New data from the spacecraft, which I will discuss below, indicate Voyager 1 may have exited the solar system for good. If true, this would mark a truly historic moment for the human race — sending a spacecraft beyond the edge of our home solar system.
The visual graphs on this article are amazing…check it out:
there has been a dramatic and sustained drop in charged particles (principally protons) originating from the Sun that have struck the spacecraft.
And by dramatic, I mean dramatic. Here’s how it looks:
Rate at which Voyager 1 is being bombarded by particles such as protons. (NASA)
See what I mean, isn’t that impressive. The graph even looks like a barrier of some sort. Please, go to the link and look at more information and possible proof that Voyager has moved on out of our solar system.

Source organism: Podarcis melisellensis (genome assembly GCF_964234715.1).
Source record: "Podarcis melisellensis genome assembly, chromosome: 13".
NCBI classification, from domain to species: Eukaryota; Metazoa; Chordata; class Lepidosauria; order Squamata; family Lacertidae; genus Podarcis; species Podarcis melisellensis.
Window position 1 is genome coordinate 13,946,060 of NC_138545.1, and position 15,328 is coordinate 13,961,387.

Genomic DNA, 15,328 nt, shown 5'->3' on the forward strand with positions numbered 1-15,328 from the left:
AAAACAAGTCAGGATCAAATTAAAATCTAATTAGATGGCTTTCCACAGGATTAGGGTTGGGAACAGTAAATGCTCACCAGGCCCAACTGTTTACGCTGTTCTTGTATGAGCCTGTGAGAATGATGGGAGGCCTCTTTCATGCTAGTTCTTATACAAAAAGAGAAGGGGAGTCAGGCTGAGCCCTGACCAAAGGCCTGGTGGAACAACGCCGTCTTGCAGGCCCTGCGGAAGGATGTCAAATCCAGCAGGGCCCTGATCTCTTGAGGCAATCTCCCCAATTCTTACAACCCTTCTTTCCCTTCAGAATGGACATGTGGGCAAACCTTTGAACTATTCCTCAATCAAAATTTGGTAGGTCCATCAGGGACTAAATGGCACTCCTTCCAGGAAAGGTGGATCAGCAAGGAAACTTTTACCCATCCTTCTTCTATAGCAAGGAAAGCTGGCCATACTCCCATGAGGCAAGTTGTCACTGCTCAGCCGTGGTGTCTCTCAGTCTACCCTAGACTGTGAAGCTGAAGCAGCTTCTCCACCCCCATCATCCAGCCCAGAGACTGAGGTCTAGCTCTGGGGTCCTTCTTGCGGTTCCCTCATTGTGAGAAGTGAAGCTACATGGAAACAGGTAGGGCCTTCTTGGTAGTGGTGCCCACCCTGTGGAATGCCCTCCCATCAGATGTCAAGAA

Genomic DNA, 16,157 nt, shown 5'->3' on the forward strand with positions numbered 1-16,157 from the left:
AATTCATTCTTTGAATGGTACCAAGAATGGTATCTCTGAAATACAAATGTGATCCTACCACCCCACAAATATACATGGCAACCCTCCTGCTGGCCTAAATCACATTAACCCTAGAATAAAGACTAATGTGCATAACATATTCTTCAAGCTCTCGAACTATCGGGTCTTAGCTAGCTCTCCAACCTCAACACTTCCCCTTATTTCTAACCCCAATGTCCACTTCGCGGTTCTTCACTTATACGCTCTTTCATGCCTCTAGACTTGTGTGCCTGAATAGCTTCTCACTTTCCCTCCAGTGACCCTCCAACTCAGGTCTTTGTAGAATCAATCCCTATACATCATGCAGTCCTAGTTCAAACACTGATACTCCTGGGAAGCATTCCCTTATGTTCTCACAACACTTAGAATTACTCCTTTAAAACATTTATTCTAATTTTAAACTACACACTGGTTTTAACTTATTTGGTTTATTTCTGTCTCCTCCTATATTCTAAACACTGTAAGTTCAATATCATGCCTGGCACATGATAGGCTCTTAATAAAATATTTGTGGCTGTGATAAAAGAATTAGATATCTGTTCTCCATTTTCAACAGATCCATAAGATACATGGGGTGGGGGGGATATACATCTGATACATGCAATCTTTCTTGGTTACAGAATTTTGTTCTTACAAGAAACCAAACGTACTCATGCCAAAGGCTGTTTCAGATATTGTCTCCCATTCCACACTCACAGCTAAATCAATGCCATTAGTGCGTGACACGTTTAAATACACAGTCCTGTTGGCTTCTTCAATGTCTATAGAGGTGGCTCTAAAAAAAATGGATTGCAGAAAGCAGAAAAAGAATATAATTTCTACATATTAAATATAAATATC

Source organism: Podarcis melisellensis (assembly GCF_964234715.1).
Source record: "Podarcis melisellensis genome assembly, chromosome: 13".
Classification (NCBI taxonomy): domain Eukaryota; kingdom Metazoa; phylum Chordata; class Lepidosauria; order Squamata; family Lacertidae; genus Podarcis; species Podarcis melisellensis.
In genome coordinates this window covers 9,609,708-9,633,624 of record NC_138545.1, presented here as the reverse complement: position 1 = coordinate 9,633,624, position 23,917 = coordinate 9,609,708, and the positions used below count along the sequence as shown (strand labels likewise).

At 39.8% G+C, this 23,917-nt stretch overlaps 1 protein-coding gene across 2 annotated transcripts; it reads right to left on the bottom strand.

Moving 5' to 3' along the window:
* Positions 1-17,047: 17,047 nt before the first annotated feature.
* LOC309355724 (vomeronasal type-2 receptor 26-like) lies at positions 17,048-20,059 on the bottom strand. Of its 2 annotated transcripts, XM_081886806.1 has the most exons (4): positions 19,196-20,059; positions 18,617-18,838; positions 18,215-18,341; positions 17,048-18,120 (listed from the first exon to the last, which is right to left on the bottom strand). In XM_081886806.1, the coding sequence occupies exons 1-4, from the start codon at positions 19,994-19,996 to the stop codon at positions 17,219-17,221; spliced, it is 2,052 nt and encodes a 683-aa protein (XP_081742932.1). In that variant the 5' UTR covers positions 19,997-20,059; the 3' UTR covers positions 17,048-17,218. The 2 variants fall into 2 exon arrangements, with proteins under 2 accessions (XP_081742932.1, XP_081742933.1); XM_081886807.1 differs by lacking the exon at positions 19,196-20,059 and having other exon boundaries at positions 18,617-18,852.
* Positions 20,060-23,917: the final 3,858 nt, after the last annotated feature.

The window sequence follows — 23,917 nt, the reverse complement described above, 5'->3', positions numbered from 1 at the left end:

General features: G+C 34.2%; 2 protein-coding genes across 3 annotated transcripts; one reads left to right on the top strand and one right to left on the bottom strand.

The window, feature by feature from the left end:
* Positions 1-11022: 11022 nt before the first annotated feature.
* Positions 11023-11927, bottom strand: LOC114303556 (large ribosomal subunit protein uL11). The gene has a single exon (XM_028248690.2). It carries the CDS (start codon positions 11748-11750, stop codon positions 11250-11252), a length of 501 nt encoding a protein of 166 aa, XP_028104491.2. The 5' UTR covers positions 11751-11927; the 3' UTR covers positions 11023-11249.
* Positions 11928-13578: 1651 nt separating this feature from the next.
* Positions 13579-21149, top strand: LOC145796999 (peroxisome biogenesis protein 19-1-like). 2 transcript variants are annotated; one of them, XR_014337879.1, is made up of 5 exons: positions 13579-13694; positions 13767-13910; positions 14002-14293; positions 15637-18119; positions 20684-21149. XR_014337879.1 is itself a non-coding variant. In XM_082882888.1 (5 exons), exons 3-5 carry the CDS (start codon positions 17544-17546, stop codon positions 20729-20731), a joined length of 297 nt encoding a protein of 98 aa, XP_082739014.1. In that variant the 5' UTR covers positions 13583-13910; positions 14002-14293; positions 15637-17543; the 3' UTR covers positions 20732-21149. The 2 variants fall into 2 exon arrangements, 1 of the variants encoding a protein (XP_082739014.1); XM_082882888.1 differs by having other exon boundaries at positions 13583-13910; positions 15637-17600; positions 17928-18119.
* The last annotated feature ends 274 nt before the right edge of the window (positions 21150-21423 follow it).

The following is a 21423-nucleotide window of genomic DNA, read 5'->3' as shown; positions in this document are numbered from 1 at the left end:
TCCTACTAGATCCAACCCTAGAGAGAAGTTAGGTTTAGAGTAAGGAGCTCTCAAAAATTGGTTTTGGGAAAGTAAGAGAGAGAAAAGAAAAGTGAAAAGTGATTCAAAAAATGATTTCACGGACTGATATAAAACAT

Just a side note… the link was picked up by Drudge, and it is unfortunate that these right-wing assholes have to make they typical comments. You can see how the discussion is ruined by these people ugh…anyway…
I will try and post some morning news links in the comments. Maybe I will be more calm and collected in the morning when I wake up…but I am not guaranteeing it.
Well, it is almost 6 a.m. and I still feel grumpy. However, there is hope because I found something to laugh at. SNL had a couple of good skits last night. I have to post this one with Big Bird, Big Bird Responds To Mitt Romney On SNL video at the link.
And this promo for the special Bond disk set, including Highlights Some Of The Lesser Known Bond Girls.
Penny Marshall in Quantum of Leap, “I’ve been waiting all afternoon for you…Unzip my fly and go to town.”